The Biology of How TMS Therapy Works
Have you considered TMS therapy for depression, anxiety, or addiction? You might be asking how TMS therapy works. Firstly, let’s answer “what is TMS?”
TMS stands for Transcranial Magnetic Stimulation. TMS is non-invasive, using an over-the-head coil. Technicians use the coil to administer brief magnetic pulses to a specific part of the brain. Specifically, doctors call this treatment “rTMS” or repetitive TMS, since they apply pulses repeatedly in rapid succession. Physicians have used TMS therapeutically to treat depression since the 1980s.
How does TMS therapy work in treating your mental health? The magnetic pulses induce neuron activity inside the magnetic field created by the treatment coil. TMS therapy focuses on parts of the brain associated with mood or pain, such as the left prefrontal cortex.
The TMS current activate specific neurotransmitters — serotonin and dopamine. Doctors implicate the absence of these chemicals in the symptoms of depression. Furthermore, studies show that the front-left side of the brain tends to be underactive in patients with major depression. Doctors, therefore, focus TMS therapy on the left prefrontal cortex and other front-left brain areas. Activating dormant brain chemicals is how TMS therapy works.
How TMS Therapy Works During The First Session
Whether it’s TMS therapy for addiction, anxiety, or depression, your treatment plan begins with the first session. Here’s how TMS therapy works during that first session.
TMS uses magnetic pulses. As such, physicians ask patients to remove jewelry and credit cards, among other magnetism-sensitive items. TMS machines, like MRI machines, produce a loud clicking sound. Staff, therefore, provide earplugs to prevent short or long-term hearing problems.
During the first session, doctors measure your head to position the TMS coil correctly. After that, the technician suspends the coil over your scalp. The technician then finds the motor cortex of your brain to measure your motor threshold. The motor threshold is the minimum amount of power needed to make your thumb twitch. By measuring the motor threshold, the physician learns how much energy is required to stimulate your nerve cells.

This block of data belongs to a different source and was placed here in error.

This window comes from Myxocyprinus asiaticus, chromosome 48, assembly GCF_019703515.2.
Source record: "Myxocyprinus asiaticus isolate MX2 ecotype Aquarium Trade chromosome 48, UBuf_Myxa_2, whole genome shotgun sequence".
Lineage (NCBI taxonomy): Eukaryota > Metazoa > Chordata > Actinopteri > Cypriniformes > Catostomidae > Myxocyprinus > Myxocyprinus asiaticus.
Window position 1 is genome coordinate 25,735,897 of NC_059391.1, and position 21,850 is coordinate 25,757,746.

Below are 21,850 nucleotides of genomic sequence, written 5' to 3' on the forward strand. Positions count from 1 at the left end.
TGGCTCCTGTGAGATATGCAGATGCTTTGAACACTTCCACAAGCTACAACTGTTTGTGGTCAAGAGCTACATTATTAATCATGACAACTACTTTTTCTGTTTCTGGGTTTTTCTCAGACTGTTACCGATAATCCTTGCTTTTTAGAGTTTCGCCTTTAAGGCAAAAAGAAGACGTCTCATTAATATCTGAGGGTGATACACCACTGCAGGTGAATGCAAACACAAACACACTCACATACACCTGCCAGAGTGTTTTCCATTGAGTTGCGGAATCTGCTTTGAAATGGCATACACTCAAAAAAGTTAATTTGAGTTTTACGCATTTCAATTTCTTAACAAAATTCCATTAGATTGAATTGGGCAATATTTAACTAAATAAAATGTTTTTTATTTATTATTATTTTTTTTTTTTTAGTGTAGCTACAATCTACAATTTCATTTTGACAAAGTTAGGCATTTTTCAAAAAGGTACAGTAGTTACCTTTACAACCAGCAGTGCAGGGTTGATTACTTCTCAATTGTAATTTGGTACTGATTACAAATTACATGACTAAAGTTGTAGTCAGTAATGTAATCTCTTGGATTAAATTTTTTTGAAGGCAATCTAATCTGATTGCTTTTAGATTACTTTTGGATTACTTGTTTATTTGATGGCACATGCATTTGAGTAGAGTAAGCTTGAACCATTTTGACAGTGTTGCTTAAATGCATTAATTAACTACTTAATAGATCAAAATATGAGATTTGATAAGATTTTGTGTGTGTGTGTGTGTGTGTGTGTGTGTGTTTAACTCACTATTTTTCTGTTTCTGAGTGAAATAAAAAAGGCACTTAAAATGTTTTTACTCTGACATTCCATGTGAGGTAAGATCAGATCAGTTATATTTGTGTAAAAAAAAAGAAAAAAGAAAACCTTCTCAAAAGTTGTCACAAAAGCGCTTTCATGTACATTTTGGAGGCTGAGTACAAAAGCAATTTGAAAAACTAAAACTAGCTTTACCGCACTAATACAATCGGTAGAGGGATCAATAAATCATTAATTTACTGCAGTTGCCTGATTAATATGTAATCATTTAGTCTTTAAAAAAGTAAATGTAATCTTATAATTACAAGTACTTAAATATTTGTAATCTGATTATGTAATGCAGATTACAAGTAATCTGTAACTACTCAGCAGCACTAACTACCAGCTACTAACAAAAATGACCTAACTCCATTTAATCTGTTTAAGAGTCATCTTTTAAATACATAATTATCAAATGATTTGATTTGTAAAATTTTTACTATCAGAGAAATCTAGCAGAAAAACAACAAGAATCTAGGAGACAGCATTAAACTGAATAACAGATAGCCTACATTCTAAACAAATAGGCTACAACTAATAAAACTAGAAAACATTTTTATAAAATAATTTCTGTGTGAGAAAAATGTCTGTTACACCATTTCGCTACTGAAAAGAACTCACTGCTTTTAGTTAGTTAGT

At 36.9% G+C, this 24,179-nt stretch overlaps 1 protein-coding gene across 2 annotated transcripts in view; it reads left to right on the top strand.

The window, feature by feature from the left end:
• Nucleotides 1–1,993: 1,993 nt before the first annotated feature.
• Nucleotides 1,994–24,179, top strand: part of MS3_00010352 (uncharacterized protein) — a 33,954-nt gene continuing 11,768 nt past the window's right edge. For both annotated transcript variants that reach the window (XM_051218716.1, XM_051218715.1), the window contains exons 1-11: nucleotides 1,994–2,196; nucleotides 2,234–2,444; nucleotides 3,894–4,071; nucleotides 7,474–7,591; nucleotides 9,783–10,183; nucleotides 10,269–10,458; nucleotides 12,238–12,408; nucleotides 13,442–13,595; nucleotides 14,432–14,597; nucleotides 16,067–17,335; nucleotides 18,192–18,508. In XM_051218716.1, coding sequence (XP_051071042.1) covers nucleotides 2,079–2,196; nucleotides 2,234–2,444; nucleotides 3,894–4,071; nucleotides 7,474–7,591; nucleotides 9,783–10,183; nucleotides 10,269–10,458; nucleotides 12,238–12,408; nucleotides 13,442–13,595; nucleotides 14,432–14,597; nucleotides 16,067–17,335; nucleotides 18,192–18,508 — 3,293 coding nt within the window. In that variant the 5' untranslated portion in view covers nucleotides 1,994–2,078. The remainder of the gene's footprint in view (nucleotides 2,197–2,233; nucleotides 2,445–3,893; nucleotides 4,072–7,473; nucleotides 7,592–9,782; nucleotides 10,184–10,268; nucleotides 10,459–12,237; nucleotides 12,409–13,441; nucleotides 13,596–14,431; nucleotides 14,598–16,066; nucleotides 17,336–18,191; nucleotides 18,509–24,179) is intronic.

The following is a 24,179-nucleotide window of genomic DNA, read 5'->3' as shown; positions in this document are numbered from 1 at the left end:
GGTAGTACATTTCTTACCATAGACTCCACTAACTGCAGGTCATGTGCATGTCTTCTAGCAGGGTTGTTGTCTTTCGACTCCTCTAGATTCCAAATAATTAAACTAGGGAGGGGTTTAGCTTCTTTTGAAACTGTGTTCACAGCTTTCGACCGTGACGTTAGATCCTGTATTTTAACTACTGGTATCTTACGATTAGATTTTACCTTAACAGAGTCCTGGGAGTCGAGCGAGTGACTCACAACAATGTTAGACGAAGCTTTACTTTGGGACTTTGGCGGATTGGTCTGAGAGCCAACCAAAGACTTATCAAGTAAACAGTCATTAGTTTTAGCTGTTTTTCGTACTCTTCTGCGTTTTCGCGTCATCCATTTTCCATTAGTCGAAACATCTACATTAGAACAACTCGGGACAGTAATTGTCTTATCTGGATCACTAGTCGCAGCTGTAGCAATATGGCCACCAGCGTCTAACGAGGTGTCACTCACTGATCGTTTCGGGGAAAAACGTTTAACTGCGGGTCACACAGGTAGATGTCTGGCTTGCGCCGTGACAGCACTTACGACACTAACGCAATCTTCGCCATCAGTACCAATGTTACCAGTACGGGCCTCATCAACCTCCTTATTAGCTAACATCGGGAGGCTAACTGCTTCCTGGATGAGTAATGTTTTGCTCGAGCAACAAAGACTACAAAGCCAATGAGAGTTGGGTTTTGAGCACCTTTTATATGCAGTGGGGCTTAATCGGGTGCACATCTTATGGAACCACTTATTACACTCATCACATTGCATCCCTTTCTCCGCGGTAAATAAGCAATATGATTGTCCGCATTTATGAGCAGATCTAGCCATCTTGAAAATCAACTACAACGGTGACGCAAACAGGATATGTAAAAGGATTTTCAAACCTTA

After measuring the motor threshold, the physician places the coil above the patient’s treatment area. TMS patients hear a series of clicks and feel taps on their scalp under the coil during treatment.
How Does TMS Therapy Work Throughout Treatment?
Each TMS patient receives treatment tailored to their specific needs. Physicians monitor your progress throughout the entire course of treatment. As a result, the length of a TMS therapy course varies. For someone with depression, TMS therapy involves sessions five days a week for 4 to 6 weeks.
Each TMS session lasts between 20-45 minutes. Treatment times vary from patient to patient, depending on what the doctor prescribes. Initially, each session lasts 1 hour, ensuring enough time for staff to treat the patient comfortably. The length of each session may change throughout treatment, depending on the patient’s response.
As opposed to electroshock therapy, TMS therapy does not require sedation, anesthesia, or muscle relaxants. Patients can resume daily activities immediately after a TMS session.
Patients with non-removable metal in their heads should not undergo TMS therapy, with an exception for braces and dental fillings. TMS therapy is generally mild; the most common side effects are headaches.
How TMS Therapy Works For You
TMS therapy started gaining ground as a treatment method because sometimes, medicines and psychotherapy aren’t enough. TMS is an alternative for the estimated 30 percent to 50 percent of people with depression who don’t respond to antidepressants. Studies have found that 58 percent of patients showed improvement, including 37 percent who achieved full remission.
Depression, anxiety, and other mental health disorders are, in large part, a struggle against one’s brain. How does TMS therapy work for you, the patient?
How TMS therapy works for you is by offering a safe, non-intrusive way of medically treating mental illness at the source — your brain. Avoid the side effects and potential psychological dependence of pharmaceuticals. Skip the drawn-out processes of evidence-based and holistic psychotherapy.